• Jenni Catron March 3, 2011  

      Katie, so excited to see how God continues to work in your life!

  • Sherie March 2, 2011  

    So good! Thanks Jenni, this is something that really resonates with my heart. I didn’t have the role models and opportunities when I was in my 20s or even most of my 30s. Now, I want to be a model, advocate, and mentor for others. I look at young adults and want to blow open the doors for them, especially those that need that hand up to make it in leadership. I want women to see and know opportunities to serve that fit their gifting, instead of the only filling the gaps of where service is needed because of the programs we have designed. If volunteers aren’t stepping up for our programs, maybe we need to rethinking them. (Just a thought, don’t shoot me!)

    I recently sat in a ministry leadership meeting with three men talking about how the organization can engage with churches. One of the men voiced out loud his assumption that men, especially church leaders/pastors, needed to be ones that did the front line engagements. It was voiced as a question and I was thankful for the pastor who spoke up and said, no, women are vital to the ministry and they sometimes can express messages and engage in ways that we as men are not able to. It is times like that where the diversity and beauty of God’s creation in body start to be seen.

    • Jenni Catron March 3, 2011  

      Sherie, thank you for being a champion for the other women around you! I admire your heart to serve and support them!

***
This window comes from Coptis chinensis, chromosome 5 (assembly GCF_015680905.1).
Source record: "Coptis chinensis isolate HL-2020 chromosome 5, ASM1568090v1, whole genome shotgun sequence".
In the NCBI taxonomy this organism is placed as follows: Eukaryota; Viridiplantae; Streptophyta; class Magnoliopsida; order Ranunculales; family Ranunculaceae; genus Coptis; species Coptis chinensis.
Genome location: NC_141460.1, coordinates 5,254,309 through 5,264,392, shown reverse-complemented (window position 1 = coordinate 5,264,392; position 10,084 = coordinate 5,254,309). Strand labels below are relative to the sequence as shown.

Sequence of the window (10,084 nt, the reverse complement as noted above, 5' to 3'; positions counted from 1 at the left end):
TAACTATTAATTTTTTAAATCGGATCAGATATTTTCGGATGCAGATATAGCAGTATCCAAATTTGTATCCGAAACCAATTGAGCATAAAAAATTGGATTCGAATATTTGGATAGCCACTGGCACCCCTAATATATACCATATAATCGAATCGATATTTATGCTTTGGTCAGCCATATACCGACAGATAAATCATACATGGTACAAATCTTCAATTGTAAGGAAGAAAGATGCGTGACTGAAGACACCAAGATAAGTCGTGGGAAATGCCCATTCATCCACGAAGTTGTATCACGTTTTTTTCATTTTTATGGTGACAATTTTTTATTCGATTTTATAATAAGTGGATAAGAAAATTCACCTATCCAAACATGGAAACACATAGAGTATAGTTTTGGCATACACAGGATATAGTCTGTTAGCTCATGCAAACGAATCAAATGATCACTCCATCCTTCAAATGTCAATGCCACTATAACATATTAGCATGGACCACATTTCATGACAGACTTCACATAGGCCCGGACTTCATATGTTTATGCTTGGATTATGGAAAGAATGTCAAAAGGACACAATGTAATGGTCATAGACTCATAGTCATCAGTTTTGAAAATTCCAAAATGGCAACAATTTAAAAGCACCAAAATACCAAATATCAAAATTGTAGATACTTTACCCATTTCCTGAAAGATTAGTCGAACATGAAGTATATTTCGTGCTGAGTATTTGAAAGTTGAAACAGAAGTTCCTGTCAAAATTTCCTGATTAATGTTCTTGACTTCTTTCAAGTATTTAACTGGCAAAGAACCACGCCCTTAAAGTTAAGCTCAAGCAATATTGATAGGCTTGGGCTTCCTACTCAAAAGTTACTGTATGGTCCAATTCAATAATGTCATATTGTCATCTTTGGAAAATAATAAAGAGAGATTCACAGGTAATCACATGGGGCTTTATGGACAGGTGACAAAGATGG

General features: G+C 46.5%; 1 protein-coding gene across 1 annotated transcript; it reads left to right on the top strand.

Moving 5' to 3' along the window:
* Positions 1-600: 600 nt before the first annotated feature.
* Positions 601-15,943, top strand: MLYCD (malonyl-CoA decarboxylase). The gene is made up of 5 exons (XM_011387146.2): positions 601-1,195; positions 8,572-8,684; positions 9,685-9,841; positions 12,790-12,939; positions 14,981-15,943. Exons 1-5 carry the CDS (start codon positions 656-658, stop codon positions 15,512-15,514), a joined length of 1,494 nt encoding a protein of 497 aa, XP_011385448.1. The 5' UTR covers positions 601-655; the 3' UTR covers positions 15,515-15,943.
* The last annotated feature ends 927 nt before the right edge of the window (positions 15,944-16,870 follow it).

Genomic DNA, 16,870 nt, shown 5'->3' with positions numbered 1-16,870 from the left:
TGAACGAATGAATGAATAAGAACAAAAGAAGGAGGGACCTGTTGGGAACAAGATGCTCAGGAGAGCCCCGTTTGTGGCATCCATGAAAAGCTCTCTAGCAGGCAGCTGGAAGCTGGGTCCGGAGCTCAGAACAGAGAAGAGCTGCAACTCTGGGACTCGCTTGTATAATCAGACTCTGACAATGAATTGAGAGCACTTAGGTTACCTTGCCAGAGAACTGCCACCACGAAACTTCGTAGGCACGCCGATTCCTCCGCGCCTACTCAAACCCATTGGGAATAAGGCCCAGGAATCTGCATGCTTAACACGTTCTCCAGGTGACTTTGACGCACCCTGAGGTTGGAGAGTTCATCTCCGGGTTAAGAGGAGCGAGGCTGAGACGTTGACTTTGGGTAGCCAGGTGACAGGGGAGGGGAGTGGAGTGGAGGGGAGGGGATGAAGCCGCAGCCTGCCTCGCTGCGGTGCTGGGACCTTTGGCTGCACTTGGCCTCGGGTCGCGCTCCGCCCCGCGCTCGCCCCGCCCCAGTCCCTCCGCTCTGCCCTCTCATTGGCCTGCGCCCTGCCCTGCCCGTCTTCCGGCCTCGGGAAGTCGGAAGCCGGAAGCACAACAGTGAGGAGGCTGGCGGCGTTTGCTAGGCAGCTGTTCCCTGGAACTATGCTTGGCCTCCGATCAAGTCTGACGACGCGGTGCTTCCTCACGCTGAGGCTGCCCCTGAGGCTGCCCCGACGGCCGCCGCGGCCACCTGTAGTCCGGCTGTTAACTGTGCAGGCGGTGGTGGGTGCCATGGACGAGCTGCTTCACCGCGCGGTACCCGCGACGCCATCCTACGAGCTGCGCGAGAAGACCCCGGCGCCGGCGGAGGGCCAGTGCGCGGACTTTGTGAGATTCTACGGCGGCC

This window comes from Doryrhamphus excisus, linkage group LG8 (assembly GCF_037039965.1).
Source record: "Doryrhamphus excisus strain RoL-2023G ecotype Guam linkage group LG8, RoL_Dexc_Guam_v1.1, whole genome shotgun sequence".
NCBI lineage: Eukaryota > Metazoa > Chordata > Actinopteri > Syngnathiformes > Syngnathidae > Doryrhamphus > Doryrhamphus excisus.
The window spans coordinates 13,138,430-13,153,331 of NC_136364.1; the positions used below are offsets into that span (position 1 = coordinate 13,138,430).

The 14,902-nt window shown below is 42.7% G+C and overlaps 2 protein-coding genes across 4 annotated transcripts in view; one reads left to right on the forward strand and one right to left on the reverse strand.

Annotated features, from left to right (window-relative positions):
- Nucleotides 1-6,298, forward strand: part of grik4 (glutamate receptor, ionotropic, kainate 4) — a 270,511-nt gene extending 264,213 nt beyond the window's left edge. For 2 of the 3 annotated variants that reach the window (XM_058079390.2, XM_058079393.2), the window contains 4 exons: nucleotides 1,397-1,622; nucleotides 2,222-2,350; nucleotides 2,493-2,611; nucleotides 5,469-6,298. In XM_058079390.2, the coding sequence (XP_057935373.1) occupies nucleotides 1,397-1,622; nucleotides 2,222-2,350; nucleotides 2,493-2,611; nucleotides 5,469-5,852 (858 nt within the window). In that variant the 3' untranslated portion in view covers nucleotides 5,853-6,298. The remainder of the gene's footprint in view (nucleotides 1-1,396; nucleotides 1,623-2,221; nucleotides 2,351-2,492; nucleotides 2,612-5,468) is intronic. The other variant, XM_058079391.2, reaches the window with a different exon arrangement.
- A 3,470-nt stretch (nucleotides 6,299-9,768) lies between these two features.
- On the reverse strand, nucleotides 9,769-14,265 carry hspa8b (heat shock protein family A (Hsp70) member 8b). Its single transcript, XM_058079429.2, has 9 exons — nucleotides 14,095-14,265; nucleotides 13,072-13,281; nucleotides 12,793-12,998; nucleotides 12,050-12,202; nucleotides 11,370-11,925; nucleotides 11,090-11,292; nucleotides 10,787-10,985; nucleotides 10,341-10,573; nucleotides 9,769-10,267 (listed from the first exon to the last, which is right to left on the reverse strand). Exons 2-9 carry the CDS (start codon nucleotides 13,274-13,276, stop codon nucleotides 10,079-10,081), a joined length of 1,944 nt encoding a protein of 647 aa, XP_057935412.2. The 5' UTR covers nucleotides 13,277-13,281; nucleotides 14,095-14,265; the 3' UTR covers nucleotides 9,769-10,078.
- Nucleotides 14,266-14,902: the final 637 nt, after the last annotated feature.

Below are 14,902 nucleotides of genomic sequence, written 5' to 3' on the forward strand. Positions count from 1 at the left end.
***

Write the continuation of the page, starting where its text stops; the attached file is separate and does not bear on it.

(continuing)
• Jen March 2, 2011  

    I am so grateful to serve at a church that embraces women in all types of leadership roles! I stink at working with babies or kids and having the opportunity be our Music Director and one of our contract worship leaders is truly a dream come true!

    I remember telling my dad when I was younger that I wanted to be a worship leader when I grew up and how crushed I was when he (gently) informed me that God didn’t approve of my desire. Every time I’m leading our music and I look out at our people I’m grateful 1. that I get to do what I love every day but 2. that those younger girls present are going to grow up thinking it is totally NORMAL for a woman to be leading the music.

    • Jenni Catron March 3, 2011  

      Congratulations Jen… what a gift that you get to serve from your passion! Keep representing Him well!

  • Bethany Planton March 3, 2011  

    Jenni, thank you so much for putting this idea out there. I have experienced some of this in my own life. I am 22 years old and have the gift of leadership. Now at the church I currently attend, I have been able to use those gifts. But at the nonprofit I work for there has not been as much opportunity to use my leadership skills. One of my biggest complaints is that our board is made up of all white, mostly older males. I think Elizabeth Cady Stanton’s The Destructive Male speech can apply to this situation not just to government. There are both men and women in the world and both need to be represented or it is only 1/2 of the whole. In the church, there needs to be opportunities for both women and men to serve in their giftings even if they sort of go against the current culture norms.

    • Jenni Catron March 3, 2011  

      Bethany, praying for you. Proud of you for pursuing your gifts as a leader!